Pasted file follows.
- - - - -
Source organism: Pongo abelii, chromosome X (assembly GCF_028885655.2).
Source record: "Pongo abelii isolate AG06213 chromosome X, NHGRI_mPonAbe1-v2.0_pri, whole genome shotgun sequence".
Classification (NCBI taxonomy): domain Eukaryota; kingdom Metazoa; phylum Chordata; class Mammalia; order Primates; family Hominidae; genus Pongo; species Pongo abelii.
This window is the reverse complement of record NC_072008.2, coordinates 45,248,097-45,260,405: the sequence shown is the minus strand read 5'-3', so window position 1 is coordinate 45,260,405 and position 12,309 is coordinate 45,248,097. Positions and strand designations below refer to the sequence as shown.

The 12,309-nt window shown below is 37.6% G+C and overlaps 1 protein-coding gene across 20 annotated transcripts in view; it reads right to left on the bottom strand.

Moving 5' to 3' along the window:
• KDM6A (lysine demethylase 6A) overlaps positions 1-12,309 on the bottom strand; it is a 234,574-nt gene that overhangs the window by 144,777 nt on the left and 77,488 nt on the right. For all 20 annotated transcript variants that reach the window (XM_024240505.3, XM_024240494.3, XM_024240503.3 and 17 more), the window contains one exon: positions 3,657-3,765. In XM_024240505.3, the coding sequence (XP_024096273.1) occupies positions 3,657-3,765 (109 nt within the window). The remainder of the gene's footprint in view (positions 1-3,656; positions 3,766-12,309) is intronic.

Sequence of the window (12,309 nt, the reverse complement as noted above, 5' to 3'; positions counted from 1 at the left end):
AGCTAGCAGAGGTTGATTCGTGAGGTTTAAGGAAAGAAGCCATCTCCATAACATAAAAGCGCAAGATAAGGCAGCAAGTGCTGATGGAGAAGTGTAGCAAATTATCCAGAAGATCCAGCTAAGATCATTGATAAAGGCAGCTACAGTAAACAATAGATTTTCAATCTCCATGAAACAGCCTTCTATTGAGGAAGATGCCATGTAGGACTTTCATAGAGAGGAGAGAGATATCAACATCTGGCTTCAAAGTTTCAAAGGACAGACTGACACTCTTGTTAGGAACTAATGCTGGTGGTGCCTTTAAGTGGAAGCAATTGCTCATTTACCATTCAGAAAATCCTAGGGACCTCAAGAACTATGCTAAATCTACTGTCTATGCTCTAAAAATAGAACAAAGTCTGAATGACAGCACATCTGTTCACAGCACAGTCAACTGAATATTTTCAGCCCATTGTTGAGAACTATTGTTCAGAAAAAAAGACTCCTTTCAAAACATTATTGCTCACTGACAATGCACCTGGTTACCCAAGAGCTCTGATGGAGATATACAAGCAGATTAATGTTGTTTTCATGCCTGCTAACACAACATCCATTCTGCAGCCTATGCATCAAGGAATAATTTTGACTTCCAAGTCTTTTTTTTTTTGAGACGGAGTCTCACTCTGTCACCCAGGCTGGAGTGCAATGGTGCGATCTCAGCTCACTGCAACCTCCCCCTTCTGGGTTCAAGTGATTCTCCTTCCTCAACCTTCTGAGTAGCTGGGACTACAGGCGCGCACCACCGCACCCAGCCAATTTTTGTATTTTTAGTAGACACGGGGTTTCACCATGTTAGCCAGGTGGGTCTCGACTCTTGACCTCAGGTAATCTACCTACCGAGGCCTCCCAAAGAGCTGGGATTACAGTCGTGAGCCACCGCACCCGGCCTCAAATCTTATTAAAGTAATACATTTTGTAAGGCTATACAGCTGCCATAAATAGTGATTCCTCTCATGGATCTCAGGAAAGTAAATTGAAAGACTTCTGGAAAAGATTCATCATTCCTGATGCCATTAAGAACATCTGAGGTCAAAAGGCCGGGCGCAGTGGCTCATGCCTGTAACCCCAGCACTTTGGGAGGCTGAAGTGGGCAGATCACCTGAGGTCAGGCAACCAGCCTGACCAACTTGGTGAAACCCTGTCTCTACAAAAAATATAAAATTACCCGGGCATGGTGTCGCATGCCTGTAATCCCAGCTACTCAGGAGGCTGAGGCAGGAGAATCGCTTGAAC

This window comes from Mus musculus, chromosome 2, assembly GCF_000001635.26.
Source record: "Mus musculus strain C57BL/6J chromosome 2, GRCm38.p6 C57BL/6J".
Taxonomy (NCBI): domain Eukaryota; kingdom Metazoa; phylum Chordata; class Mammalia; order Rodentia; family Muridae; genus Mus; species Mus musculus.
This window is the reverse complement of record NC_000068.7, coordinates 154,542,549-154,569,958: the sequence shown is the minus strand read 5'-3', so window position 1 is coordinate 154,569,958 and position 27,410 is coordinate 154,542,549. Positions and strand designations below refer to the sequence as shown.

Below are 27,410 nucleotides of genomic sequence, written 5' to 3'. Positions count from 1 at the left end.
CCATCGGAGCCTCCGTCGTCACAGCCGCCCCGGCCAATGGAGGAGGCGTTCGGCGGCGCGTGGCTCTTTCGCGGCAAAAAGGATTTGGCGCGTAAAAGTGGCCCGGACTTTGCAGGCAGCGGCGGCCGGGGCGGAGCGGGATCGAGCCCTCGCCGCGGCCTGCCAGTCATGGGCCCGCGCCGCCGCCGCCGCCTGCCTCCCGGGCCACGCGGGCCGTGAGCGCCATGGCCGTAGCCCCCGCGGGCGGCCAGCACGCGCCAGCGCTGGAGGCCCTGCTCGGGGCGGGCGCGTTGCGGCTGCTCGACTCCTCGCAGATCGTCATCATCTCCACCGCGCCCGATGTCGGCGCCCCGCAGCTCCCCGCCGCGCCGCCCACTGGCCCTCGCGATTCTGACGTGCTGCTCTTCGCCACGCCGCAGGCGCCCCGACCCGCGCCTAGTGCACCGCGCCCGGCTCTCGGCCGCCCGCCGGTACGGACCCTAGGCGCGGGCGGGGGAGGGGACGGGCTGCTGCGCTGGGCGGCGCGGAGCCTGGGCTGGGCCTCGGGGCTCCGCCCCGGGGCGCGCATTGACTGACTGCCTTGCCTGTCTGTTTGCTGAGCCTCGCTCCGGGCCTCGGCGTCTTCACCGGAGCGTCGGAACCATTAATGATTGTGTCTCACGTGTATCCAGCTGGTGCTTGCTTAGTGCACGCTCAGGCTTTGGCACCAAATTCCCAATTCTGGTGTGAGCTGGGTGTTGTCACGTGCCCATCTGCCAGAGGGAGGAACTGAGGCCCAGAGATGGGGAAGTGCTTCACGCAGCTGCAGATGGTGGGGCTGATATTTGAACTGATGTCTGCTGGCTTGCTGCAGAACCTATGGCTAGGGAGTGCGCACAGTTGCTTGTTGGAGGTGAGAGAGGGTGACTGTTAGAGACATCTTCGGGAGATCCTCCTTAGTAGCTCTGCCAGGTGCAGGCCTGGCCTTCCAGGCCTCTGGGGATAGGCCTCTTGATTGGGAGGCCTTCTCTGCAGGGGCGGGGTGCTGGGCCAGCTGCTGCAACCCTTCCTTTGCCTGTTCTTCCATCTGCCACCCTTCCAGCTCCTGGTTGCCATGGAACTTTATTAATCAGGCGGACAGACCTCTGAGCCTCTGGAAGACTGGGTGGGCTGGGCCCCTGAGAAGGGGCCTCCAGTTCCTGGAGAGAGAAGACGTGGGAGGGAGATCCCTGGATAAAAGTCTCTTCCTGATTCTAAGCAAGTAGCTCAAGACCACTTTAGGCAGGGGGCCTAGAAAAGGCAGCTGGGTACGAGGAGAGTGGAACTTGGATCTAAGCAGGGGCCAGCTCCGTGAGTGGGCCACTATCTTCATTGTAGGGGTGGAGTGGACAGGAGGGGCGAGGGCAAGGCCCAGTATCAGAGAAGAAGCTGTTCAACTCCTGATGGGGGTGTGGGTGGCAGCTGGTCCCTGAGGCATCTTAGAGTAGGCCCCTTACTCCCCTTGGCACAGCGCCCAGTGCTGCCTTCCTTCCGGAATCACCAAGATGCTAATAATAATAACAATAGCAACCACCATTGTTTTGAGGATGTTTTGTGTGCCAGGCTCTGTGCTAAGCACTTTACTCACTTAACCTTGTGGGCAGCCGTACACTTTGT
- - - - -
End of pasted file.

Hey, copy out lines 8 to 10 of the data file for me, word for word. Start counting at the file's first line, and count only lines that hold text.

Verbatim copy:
Sequence of the window (12,309 nt, the reverse complement as noted above, 5' to 3'; positions counted from 1 at the left end):
AGCTAGCAGAGGTTGATTCGTGAGGTTTAAGGAAAGAAGCCATCTCCATAACATAAAAGCGCAAGATAAGGCAGCAAGTGCTGATGGAGAAGTGTAGCAAATTATCCAGAAGATCCAGCTAAGATCATTGATAAAGGCAGCTACAGTAAACAATAGATTTTCAATCTCCATGAAACAGCCTTCTATTGAGGAAGATGCCATGTAGGACTTTCATAGAGAGGAGAGAGATATCAACATCTGGCTTCAAAGTTTCAAAGGACAGACTGACACTCTTGTTAGGAACTAATGCTGGTGGTGCCTTTAAGTGGAAGCAATTGCTCATTTACCATTCAGAAAATCCTAGGGACCTCAAGAACTATGCTAAATCTACTGTCTATGCTCTAAAAATAGAACAAAGTCTGAATGACAGCACATCTGTTCACAGCACAGTCAACTGAATATTTTCAGCCCATTGTTGAGAACTATTGTTCAGAAAAAAAGACTCCTTTCAAAACATTATTGCTCACTGACAATGCACCTGGTTACCCAAGAGCTCTGATGGAGATATACAAGCAGATTAATGTTGTTTTCATGCCTGCTAACACAACATCCATTCTGCAGCCTATGCATCAAGGAATAATTTTGACTTCCAAGTCTTTTTTTTTTTGAGACGGAGTCTCACTCTGTCACCCAGGCTGGAGTGCAATGGTGCGATCTCAGCTCACTGCAACCTCCCCCTTCTGGGTTCAAGTGATTCTCCTTCCTCAACCTTCTGAGTAGCTGGGACTACAGGCGCGCACCACCGCACCCAGCCAATTTTTGTATTTTTAGTAGACACGGGGTTTCACCATGTTAGCCAGGTGGGTCTCGACTCTTGACCTCAGGTAATCTACCTACCGAGGCCTCCCAAAGAGCTGGGATTACAGTCGTGAGCCACCGCACCCGGCCTCAAATCTTATTAAAGTAATACATTTTGTAAGGCTATACAGCTGCCATAAATAGTGATTCCTCTCATGGATCTCAGGAAAGTAAATTGAAAGACTTCTGGAAAAGATTCATCATTCCTGATGCCATTAAGAACATCTGAGGTCAAAAGGCCGGGCGCAGTGGCTCATGCCTGTAACCCCAGCACTTTGGGAGGCTGAAGTGGGCAGATCACCTGAGGTCAGGCAACCAGCCTGACCAACTTGGTGAAACCCTGTCTCTACAAAAAATATAAAATTACCCGGGCATGGTGTCGCATGCCTGTAATCCCAGCTACTCAGGAGGCTGAGGCAGGAGAATCGCTTGAAC

This window comes from Mus musculus, chromosome 2, assembly GCF_000001635.26.